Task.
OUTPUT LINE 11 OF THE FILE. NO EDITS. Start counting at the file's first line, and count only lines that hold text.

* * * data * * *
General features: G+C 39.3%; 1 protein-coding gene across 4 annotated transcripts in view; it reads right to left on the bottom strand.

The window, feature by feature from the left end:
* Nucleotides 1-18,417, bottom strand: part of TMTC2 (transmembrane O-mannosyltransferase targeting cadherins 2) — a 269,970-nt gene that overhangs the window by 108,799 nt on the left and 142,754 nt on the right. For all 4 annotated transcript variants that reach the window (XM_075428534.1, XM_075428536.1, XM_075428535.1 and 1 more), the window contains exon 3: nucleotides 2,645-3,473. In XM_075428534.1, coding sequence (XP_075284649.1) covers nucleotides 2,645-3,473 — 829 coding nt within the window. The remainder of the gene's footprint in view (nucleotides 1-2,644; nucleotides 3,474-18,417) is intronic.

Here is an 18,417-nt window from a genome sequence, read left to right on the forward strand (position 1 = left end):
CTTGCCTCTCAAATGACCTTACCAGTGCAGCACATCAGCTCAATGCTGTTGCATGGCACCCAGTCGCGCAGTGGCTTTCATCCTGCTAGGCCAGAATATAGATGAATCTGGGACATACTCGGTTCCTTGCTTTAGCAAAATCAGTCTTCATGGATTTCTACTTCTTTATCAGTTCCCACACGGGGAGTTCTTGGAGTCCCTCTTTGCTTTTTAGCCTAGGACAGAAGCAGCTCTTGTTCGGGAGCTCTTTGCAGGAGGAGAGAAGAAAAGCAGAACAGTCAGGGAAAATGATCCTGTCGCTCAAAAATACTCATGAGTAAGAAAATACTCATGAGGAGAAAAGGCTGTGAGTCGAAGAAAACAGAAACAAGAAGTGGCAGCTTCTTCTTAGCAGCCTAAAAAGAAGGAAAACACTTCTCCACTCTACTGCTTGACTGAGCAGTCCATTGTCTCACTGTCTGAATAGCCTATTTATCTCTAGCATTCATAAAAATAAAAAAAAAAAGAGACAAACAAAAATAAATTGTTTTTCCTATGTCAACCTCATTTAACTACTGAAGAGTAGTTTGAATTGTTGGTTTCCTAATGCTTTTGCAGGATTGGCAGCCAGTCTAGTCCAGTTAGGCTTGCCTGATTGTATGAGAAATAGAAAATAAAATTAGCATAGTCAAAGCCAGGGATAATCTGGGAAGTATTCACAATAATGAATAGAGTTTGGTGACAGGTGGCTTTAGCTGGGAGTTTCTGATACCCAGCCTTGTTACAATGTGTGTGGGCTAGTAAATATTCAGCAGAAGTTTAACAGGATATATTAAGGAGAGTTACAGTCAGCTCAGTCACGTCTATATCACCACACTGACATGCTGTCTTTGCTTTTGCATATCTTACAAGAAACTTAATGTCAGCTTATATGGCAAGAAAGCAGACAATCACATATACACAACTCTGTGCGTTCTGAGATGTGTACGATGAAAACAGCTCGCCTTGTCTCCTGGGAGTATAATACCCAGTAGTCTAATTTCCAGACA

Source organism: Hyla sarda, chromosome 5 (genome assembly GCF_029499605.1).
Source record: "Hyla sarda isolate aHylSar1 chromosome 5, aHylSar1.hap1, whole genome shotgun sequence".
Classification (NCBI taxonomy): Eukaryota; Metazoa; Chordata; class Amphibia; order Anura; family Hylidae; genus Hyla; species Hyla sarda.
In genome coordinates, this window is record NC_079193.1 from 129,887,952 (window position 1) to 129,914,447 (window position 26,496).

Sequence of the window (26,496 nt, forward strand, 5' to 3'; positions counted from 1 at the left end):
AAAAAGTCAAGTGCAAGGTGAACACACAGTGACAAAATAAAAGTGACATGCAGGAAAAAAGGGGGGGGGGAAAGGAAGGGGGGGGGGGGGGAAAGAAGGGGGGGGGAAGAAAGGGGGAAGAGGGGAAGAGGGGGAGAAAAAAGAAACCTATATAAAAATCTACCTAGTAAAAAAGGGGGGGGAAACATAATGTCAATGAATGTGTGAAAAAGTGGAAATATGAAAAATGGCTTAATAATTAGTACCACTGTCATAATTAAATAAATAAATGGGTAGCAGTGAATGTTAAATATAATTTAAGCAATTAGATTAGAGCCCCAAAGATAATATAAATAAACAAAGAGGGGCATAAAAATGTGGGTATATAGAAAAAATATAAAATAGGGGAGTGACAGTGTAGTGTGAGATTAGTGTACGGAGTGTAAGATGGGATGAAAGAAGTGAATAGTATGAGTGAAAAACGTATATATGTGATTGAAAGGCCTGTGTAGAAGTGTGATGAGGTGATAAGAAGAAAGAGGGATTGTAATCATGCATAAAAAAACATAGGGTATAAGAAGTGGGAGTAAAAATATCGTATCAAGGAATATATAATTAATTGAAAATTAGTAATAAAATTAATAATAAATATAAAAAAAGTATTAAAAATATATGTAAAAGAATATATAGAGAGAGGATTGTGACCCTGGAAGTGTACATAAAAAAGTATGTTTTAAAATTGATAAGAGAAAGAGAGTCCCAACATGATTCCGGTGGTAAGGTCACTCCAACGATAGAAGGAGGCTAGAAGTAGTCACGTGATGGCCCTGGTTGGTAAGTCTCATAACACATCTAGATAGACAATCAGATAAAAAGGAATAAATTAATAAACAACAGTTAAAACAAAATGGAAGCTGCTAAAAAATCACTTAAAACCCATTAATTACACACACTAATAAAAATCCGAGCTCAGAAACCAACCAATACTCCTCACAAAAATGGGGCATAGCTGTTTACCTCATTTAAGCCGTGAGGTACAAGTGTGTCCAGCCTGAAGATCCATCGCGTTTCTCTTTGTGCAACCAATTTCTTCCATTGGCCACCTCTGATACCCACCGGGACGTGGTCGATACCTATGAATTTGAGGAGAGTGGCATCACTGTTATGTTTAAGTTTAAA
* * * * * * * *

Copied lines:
AAAAAGTCAAGTGCAAGGTGAACACACAGTGACAAAATAAAAGTGACATGCAGGAAAAAAGGGGGGGGGGAAAGGAAGGGGGGGGGGGGGGAAAGAAGGGGGGGGGAAGAAAGGGGGAAGAGGGGAAGAGGGGGAGAAAAAAGAAACCTATATAAAAATCTACCTAGTAAAAAAGGGGGGGGAAACATAATGTCAATGAATGTGTGAAAAAGTGGAAATATGAAAAATGGCTTAATAATTAGTACCACTGTCATAATTAAATAAATAAATGGGTAGCAGTGAATGTTAAATATAATTTAAGCAATTAGATTAGAGCCCCAAAGATAATATAAATAAACAAAGAGGGGCATAAAAATGTGGGTATATAGAAAAAATATAAAATAGGGGAGTGACAGTGTAGTGTGAGATTAGTGTACGGAGTGTAAGATGGGATGAAAGAAGTGAATAGTATGAGTGAAAAACGTATATATGTGATTGAAAGGCCTGTGTAGAAGTGTGATGAGGTGATAAGAAGAAAGAGGGATTGTAATCATGCATAAAAAAACATAGGGTATAAGAAGTGGGAGTAAAAATATCGTATCAAGGAATATATAATTAATTGAAAATTAGTAATAAAATTAATAATAAATATAAAAAAAGTATTAAAAATATATGTAAAAGAATATATAGAGAGAGGATTGTGACCCTGGAAGTGTACATAAAAAAGTATGTTTTAAAATTGATAAGAGAAAGAGAGTCCCAACATGATTCCGGTGGTAAGGTCACTCCAACGATAGAAGGAGGCTAGAAGTAGTCACGTGATGGCCCTGGTTGGTAAGTCTCATAACACATCTAGATAGACAATCAGATAAAAAGGAATAAATTAATAAACAACAGTTAAAACAAAATGGAAGCTGCTAAAAAATCACTTAAAACCCATTAATTACACACACTAATAAAAATCCGAGCTCAGAAACCAACCAATACTCCTCACAAAAATGGGGCATAGCTGTTTACCTCATTTAAGCCGTGAGGTACAAGTGTGTCCAGCCTGAAGATCCATCGCGTTTCTCTTTGTGCAACCAATTTCTTCCATTGGCCACCTCTGATACCCACCGGGACGTGGTCGATACCTATGAATTTGAGGAGAGTGGCATCACTGTTATGTTTAAGTTTAAA